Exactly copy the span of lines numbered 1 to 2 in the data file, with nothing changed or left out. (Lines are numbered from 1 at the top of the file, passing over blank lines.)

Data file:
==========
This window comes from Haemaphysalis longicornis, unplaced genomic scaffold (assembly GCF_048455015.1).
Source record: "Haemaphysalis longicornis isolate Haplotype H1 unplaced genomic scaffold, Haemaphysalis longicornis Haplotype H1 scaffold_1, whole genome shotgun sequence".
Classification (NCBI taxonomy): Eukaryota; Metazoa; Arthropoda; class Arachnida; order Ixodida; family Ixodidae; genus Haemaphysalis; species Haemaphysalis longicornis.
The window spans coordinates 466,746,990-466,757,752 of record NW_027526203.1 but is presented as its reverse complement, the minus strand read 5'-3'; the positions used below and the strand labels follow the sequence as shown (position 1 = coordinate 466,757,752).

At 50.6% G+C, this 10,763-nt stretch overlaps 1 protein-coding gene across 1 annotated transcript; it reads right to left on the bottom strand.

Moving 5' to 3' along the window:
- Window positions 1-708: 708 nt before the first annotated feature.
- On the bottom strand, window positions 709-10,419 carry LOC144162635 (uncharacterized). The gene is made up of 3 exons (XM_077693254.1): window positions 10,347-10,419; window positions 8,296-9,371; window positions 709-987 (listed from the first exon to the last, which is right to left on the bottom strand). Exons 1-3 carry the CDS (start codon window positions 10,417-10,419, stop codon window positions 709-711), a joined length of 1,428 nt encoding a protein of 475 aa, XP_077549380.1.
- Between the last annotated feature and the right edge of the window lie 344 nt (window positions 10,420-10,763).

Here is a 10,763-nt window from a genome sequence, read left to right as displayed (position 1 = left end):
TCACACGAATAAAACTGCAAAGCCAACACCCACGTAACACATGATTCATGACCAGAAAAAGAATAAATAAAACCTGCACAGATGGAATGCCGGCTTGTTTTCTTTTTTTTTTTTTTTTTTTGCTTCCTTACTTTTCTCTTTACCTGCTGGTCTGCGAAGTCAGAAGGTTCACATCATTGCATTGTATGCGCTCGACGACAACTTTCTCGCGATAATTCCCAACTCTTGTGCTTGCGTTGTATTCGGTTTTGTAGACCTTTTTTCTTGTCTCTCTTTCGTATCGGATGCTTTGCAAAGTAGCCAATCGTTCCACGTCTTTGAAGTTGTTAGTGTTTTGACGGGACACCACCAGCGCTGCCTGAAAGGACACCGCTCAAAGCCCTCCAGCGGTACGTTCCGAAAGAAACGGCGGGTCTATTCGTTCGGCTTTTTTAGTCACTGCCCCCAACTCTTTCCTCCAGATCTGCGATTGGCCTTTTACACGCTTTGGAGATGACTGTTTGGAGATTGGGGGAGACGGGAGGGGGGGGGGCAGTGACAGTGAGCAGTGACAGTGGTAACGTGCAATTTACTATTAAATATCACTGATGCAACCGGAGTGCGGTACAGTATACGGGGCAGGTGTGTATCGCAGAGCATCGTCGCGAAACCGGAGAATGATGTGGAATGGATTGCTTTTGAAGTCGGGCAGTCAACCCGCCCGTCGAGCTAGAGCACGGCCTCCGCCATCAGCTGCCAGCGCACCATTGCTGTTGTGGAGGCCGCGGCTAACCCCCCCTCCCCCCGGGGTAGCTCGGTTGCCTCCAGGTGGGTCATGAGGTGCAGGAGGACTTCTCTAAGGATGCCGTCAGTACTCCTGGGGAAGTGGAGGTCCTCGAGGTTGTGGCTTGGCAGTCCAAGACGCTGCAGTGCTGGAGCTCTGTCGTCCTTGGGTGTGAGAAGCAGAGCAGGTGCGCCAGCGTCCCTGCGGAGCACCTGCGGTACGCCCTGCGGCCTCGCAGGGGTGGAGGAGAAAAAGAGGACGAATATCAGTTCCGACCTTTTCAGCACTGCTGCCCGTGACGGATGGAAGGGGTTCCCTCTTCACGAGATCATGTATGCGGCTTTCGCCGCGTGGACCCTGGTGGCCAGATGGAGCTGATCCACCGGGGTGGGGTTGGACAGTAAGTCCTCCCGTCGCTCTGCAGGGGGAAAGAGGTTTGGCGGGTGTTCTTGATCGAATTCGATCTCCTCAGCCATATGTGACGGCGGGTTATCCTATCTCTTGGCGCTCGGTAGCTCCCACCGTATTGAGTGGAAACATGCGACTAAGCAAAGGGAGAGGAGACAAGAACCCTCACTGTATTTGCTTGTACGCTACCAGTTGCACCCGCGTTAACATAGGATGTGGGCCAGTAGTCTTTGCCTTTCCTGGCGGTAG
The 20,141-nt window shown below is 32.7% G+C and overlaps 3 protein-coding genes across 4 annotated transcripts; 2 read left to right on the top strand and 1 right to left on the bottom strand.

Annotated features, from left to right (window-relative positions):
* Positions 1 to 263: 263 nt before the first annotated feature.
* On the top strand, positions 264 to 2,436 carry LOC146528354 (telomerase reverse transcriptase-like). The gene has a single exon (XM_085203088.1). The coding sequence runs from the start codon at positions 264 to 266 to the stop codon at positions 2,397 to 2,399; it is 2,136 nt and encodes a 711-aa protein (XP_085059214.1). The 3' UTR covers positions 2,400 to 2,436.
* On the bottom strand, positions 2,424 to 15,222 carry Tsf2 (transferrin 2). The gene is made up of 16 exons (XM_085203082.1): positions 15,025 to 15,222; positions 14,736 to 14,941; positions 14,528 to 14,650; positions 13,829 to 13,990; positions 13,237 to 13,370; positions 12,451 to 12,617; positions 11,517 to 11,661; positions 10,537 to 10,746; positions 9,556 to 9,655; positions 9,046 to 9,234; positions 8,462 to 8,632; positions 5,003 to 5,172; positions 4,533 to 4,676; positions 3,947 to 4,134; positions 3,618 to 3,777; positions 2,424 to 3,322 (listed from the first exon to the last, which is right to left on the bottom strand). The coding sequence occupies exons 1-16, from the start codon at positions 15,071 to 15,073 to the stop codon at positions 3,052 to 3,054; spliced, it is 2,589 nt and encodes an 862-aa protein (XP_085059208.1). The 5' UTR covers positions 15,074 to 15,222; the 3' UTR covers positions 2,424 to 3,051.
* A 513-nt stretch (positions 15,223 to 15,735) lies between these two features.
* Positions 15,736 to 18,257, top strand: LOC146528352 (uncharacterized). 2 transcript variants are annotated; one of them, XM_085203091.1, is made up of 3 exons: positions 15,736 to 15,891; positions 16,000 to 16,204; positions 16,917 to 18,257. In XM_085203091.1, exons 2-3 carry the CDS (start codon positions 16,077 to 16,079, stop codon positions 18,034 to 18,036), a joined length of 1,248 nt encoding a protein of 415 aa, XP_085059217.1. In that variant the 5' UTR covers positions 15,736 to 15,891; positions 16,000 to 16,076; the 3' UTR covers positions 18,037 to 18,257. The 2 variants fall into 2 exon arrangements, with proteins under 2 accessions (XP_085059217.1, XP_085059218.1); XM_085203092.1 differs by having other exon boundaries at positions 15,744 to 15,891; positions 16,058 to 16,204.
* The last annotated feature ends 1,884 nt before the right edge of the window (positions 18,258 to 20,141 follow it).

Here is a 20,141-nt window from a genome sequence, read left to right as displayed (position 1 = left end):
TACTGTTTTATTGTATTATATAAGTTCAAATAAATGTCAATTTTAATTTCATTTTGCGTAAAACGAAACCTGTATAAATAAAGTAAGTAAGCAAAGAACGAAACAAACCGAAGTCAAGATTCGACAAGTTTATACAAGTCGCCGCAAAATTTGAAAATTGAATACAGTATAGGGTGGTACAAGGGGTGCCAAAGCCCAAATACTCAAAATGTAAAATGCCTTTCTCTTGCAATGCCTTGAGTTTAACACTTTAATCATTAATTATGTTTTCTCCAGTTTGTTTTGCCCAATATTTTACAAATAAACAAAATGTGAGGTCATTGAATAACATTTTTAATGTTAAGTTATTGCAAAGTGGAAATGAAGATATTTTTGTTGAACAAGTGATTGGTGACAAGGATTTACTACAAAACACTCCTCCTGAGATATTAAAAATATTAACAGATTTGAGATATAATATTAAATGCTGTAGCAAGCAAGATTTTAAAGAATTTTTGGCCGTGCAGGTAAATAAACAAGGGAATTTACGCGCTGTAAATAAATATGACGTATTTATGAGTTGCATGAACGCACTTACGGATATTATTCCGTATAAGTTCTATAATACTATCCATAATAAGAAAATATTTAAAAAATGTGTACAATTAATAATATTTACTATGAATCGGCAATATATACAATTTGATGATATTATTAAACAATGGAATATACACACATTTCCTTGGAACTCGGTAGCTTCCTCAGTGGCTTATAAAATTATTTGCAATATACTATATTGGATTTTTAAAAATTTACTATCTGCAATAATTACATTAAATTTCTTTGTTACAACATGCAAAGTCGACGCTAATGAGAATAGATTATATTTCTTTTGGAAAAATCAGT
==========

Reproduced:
This window comes from Haemaphysalis longicornis, unplaced genomic scaffold (assembly GCF_048455015.1).
Source record: "Haemaphysalis longicornis isolate Haplotype H1 unplaced genomic scaffold, Haemaphysalis longicornis Haplotype H1 scaffold_1, whole genome shotgun sequence".